Burger
Journalpaper

Awareness of sea-level response under climate change on the coast of Ghana

Abstract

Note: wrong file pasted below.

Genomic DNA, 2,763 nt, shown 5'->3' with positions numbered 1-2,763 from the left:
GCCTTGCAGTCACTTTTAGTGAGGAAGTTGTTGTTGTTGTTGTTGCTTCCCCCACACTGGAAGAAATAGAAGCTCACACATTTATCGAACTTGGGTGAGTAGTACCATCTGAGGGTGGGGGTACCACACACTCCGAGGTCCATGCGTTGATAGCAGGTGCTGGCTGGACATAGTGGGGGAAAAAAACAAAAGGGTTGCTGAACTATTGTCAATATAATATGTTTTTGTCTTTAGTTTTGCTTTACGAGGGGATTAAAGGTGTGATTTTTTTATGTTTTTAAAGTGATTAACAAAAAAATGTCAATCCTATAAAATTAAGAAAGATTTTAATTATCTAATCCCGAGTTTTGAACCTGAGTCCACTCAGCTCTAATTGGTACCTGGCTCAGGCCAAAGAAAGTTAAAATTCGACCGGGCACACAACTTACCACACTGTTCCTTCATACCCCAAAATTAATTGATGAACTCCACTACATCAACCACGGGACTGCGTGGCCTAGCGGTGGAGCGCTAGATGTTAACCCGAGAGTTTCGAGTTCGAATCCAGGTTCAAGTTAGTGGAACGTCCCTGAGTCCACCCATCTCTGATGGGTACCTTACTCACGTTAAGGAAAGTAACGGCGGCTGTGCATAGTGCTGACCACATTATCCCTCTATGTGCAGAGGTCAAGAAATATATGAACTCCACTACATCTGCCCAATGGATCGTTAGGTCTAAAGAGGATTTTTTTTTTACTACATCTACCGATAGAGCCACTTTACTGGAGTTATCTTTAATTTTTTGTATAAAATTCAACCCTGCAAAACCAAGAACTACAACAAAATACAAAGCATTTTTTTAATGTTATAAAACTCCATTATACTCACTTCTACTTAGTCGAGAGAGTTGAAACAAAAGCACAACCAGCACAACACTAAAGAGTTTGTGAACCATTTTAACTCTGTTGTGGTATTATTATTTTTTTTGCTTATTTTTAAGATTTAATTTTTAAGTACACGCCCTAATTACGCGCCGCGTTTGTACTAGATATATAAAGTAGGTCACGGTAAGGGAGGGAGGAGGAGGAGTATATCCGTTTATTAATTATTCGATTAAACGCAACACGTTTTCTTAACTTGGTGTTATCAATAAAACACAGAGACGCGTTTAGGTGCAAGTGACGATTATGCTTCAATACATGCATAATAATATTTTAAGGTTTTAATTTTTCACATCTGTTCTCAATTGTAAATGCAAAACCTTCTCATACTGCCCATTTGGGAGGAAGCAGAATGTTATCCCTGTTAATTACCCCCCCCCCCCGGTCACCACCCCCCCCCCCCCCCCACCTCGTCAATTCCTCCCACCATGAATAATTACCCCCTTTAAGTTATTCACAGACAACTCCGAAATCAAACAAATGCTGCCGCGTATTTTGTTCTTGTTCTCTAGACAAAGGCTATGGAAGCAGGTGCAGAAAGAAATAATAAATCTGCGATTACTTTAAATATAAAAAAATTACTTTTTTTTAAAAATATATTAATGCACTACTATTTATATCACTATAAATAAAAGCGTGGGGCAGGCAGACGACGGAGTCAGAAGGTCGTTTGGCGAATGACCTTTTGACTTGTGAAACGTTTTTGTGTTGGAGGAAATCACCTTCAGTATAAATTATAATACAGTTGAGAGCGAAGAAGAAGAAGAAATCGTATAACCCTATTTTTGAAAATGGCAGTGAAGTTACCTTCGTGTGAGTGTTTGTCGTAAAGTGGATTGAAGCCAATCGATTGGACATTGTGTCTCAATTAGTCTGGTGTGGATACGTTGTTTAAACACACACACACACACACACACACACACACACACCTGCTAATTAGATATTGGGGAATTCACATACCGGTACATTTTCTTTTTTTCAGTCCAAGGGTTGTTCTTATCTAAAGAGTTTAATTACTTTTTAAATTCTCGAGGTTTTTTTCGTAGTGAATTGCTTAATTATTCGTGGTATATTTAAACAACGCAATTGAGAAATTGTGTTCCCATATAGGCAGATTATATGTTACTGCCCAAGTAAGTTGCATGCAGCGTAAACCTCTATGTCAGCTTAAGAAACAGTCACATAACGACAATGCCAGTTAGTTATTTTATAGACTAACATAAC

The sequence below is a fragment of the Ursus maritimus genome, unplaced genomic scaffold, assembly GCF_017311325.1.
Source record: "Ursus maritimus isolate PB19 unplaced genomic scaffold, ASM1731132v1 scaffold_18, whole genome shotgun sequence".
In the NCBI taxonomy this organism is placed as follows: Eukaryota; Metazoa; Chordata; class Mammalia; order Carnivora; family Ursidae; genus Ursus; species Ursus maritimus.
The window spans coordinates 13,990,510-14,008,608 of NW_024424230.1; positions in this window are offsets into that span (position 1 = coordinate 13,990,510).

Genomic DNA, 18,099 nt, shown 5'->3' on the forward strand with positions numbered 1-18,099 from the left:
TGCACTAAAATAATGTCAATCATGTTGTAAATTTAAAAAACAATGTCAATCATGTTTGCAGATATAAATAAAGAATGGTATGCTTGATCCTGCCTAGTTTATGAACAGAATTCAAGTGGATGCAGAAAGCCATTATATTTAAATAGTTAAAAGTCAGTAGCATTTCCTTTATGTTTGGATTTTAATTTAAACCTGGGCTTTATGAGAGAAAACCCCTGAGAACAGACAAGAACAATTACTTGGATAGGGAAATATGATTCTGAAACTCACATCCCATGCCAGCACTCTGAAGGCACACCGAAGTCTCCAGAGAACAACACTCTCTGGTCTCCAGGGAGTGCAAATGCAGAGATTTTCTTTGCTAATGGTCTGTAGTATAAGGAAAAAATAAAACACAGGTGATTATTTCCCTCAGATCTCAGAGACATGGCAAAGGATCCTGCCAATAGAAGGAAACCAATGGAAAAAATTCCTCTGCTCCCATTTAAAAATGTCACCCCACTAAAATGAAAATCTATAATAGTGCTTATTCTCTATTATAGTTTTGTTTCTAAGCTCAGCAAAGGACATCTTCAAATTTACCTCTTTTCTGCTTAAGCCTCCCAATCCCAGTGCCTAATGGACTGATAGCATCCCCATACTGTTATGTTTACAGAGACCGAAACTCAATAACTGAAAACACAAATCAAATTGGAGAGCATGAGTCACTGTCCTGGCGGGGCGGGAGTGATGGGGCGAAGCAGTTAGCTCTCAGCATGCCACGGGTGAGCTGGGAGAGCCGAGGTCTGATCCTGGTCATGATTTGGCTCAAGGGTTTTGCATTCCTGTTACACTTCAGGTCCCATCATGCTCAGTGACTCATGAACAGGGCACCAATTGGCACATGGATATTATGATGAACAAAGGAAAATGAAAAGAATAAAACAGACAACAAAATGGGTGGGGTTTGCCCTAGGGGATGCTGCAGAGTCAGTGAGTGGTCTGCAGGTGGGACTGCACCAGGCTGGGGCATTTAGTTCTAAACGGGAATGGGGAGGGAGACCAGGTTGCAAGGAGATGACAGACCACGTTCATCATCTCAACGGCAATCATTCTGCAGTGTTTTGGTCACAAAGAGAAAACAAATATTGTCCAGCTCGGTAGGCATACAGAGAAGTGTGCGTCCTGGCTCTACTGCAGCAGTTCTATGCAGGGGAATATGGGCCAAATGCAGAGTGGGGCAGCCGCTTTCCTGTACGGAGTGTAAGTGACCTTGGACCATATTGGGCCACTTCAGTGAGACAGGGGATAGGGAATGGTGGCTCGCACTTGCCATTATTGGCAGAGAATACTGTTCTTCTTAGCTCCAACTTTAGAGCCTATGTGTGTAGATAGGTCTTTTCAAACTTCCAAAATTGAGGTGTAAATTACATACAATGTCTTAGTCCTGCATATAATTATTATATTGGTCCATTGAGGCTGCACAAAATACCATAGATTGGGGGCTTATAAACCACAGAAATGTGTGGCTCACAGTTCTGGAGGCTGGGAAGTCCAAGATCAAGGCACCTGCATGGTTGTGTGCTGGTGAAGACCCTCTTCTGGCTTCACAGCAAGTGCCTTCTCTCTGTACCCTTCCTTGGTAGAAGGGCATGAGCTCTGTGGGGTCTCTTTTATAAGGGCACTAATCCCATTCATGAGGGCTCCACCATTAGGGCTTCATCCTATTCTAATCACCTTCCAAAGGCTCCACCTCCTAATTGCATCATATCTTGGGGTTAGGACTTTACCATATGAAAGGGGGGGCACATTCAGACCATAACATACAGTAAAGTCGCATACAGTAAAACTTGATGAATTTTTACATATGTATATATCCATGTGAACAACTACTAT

In response to climate change, coastal communities are expected to experience increasing coastal impacts of sea-level rise (SLR). Strategies formulated and implemented to curb these impacts can thus be more effective if scientific findings on the response to climate change and SLR impacts on coastal communities are taken into consideration and not based merely on the need for coastal protection due to physical coastal erosion. There is also the need to determine the level of awareness of sea-level rise and responses in coastal communities to improve adaptation planning. This study assesses the impact of future erosion on the coastal land cover of Ghana. This assessment estimates approximately 2.66 km2, 2.77 km2, and 3.24 km2 of coastal settlements, 2.10 km2, 2.20 km2 and 2.58 km2 of lagoons, 1.39 km2, 1.46 km2 and 1.71 km2 of wetlands to be at risk of inundation by the year 2050 based on coastal erosion estimates for the 2.6, 4.5 and 8.5 Representative Concentration Pathways (RCPs) used in the Fifth Assessment Report (AR5) of the Intergovernmental Panel on Climate Change (IPCC). This study also assesses the level of awareness of respondents to SLR on the coast of Ghana and explores the availability and level of integration of scientific knowledge of SLR into coastal adaptation strategies in Ghana. Assessment of the awareness of SLR responses to the changing climate in Ghana is made through semi-structured interviews at national, municipal/district and coastal community scales. Although settlements may be inundated based on the coastal erosion estimates, coastal dwellers interviewed cherish their proximity to the sea and are determined to maintain their occupancy close to the sea as spatial location influences their source of livelihood (fishing). Respondents lack knowledge/understanding of SLR, as the majority of household interviewees attributed the rise or fall in sea level to God. Respondents from Ngiresia alleged that the ongoing coastal sea defence project in their community has led to increased malaria cases.
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